Similarly children with language impairments, children seem to show trouble in their working memory, with decreased memory spans and less electiveness, which could be because of the inability to associate the things you want to be memories and the available symbols or phonemes to associate with, hence the lack of elaborative rehearsal or just simply not being able to give it a category or simpler way to store it in the brain makes It very difficult for children with language impairments (Weismer, 1999).


The results did not really prove to be satisfactory of the initial hypothesis. Considering that a gradual increase in memory span was not shown in the graphs, but instead the graph showed more of a rise and fall pattern which is more applicable to the alternative hypothesis, therefore; the belief that memory span increases up to an optimum point and then drastically falls down. This pattern is supported by the results as the graph lines for the first, second and third lines of subjects showed an optimum point and then drastic fall and a gradual rise prior to all of the events which definitely fits perfectly. However, what cannot be explained is why the peak age group differed between one group and the other two groups. The first line of subjects showed the peak in ages 21-30 which was opposite to what the other 2 subject lines showed; a peak at 11-20. There could be many factors contributing to this case, factors such as an IQ of the subject, the competitiveness, his/her experience with the game, cheating and many other various factors that could have taken place to directly affect the result.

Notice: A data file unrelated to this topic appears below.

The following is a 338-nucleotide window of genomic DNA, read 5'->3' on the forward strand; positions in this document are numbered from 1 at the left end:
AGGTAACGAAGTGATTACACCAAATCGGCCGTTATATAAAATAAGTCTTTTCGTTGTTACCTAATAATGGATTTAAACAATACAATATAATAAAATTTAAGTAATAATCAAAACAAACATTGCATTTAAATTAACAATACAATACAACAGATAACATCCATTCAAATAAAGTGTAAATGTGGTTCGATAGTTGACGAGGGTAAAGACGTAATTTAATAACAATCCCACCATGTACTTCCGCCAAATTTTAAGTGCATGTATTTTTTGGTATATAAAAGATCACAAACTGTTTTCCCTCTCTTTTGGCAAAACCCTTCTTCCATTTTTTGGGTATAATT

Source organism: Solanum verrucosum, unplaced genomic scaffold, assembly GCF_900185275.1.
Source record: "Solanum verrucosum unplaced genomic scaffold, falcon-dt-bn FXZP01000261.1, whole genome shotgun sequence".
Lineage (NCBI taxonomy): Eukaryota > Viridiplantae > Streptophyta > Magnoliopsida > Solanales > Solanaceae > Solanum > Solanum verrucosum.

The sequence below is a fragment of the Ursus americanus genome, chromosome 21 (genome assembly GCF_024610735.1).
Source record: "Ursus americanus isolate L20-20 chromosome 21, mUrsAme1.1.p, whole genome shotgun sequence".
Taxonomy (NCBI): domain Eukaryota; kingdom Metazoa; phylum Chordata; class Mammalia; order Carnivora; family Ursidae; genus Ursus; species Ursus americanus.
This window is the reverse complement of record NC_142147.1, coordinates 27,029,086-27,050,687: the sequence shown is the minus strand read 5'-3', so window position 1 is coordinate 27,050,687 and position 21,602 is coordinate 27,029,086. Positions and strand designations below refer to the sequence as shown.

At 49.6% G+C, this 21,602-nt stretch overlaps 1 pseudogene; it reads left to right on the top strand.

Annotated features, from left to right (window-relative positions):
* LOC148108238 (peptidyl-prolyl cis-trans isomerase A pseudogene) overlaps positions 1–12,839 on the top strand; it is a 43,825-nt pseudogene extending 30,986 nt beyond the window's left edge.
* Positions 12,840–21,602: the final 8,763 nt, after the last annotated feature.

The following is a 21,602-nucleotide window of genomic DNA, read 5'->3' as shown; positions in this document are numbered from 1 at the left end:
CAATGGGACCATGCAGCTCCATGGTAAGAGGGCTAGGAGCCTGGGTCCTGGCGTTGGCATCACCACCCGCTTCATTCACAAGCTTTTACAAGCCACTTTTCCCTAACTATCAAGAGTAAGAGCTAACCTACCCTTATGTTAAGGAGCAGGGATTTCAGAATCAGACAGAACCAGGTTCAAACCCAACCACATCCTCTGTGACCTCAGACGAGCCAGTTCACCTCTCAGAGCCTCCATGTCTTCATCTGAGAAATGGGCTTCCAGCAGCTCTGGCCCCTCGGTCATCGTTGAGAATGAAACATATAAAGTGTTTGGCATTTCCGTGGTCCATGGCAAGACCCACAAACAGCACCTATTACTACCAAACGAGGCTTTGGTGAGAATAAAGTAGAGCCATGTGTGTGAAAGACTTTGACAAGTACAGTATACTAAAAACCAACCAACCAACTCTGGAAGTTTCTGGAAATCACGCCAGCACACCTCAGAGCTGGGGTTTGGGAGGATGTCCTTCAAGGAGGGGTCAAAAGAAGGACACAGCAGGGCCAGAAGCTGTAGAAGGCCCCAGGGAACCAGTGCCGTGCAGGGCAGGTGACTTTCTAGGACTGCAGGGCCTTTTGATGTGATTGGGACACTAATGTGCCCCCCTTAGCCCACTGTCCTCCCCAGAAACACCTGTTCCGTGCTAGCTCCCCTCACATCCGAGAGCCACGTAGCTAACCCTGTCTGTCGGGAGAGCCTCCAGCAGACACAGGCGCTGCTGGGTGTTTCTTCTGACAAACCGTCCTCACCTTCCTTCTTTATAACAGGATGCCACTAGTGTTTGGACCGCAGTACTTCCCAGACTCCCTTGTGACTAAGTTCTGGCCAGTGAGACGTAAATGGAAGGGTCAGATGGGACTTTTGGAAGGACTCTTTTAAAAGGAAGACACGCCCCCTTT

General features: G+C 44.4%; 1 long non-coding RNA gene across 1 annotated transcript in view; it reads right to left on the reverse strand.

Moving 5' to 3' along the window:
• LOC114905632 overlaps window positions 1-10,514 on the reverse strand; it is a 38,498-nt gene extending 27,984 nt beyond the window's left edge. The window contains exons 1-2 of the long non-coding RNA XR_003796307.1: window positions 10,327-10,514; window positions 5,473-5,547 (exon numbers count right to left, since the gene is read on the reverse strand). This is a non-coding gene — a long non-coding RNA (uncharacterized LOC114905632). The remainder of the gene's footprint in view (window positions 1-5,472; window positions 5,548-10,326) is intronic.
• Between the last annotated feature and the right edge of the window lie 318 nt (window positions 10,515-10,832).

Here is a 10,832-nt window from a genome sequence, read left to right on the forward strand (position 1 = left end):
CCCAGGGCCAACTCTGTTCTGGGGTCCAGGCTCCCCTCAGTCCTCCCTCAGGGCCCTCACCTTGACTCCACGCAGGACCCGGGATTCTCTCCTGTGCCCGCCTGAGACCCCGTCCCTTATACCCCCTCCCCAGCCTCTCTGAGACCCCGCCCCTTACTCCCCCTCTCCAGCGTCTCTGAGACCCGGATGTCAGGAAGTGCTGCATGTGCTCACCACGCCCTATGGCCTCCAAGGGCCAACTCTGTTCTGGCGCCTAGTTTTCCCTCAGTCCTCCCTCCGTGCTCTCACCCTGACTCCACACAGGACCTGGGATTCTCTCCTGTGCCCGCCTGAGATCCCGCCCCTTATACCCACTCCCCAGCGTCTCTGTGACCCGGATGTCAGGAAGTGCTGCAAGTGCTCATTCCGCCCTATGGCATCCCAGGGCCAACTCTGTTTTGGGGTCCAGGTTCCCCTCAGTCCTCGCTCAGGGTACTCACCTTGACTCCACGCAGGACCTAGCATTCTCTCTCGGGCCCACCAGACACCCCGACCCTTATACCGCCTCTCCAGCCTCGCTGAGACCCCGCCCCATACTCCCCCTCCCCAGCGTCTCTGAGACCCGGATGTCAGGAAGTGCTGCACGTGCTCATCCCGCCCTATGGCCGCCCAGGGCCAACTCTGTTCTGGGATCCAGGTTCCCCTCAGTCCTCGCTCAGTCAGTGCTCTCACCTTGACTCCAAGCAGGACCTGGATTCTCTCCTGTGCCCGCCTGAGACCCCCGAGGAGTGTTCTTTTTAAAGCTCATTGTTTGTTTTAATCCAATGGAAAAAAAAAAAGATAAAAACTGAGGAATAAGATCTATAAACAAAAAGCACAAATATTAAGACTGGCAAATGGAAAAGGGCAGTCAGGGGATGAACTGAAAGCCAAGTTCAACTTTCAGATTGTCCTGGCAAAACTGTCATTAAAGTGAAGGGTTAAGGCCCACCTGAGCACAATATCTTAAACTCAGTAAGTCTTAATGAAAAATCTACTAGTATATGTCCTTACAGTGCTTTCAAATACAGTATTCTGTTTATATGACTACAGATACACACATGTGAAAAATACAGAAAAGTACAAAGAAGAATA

When we actually look at the study there are many flaws. Though systematically organized and carefully planned the sample size was way too small to make an accurate study. The results could not be generalized because of the small sample and therefore could not be considered statistically significant or empirical. Moreover since the method used was social networking you tend to pick mostly friends and then these same people will be your subject and they would want to help you out hence they will try to perform better. And during that try they will contaminate the objectivity of the whole study.

Furthermore, the games were administered via a social network, without anyone invigilating the subject. Henceforth; cannot be sure whether the results have been tampered with or someone had just changed the results or altered it. The games were more subjective than objective. Also the same nationality of people being interviewed and administered the test to seem to think alike, therefore it’s would be inaccurate to assume that any other person would show the same behaviors as the rest of the subjects being interviewed, highly unlikely.